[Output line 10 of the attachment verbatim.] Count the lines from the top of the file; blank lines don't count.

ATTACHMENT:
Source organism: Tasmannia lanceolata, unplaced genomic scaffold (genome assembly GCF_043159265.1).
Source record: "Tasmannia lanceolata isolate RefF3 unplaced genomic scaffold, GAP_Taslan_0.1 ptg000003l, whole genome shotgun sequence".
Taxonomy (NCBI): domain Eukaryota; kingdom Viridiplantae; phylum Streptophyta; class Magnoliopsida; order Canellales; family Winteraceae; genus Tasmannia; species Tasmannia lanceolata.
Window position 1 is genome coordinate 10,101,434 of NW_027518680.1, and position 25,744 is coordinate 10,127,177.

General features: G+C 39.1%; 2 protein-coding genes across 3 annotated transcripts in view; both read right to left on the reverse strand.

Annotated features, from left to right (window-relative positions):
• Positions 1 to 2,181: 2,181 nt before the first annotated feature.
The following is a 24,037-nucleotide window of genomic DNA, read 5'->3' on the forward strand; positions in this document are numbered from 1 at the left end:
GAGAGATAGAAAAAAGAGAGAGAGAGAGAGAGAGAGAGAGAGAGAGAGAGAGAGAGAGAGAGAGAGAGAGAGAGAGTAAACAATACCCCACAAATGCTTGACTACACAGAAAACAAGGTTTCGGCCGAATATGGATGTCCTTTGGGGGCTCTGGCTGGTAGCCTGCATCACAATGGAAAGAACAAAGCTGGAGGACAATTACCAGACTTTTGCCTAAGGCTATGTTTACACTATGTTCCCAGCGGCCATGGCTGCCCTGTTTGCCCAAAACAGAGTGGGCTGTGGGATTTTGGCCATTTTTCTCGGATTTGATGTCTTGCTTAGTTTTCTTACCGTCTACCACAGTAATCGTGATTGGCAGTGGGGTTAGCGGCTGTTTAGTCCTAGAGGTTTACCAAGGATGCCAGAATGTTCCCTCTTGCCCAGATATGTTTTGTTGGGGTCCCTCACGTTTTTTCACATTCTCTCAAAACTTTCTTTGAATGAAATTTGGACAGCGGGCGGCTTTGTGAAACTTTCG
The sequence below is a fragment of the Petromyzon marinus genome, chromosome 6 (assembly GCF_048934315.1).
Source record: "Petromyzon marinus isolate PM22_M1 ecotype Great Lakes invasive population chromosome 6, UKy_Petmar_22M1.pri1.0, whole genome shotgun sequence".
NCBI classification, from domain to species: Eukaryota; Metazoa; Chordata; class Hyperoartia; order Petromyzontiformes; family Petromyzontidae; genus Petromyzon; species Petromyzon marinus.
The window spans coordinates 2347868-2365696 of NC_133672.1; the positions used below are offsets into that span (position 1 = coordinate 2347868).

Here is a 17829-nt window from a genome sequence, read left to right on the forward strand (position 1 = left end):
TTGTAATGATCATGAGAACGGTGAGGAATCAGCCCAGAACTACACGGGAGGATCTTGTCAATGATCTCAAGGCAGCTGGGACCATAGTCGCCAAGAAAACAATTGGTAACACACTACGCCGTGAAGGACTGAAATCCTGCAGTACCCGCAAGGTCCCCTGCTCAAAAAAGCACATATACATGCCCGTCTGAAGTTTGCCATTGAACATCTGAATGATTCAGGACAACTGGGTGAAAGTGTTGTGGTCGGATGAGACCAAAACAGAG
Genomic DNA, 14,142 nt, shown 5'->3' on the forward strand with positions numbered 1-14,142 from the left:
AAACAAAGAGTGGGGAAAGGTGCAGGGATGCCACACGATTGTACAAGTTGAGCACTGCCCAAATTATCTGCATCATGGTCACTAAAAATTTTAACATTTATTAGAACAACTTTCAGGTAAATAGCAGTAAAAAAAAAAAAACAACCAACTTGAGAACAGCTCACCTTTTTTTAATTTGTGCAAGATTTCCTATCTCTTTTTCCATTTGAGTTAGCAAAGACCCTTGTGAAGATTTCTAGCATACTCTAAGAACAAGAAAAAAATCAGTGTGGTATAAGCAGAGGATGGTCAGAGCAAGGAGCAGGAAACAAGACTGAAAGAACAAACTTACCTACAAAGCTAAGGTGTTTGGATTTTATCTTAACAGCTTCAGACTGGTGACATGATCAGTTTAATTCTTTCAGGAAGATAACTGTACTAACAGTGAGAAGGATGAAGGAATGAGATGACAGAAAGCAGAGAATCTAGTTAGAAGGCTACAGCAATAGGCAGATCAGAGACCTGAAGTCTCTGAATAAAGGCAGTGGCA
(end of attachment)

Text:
The sequence below is a fragment of the Petromyzon marinus genome, chromosome 6 (assembly GCF_048934315.1).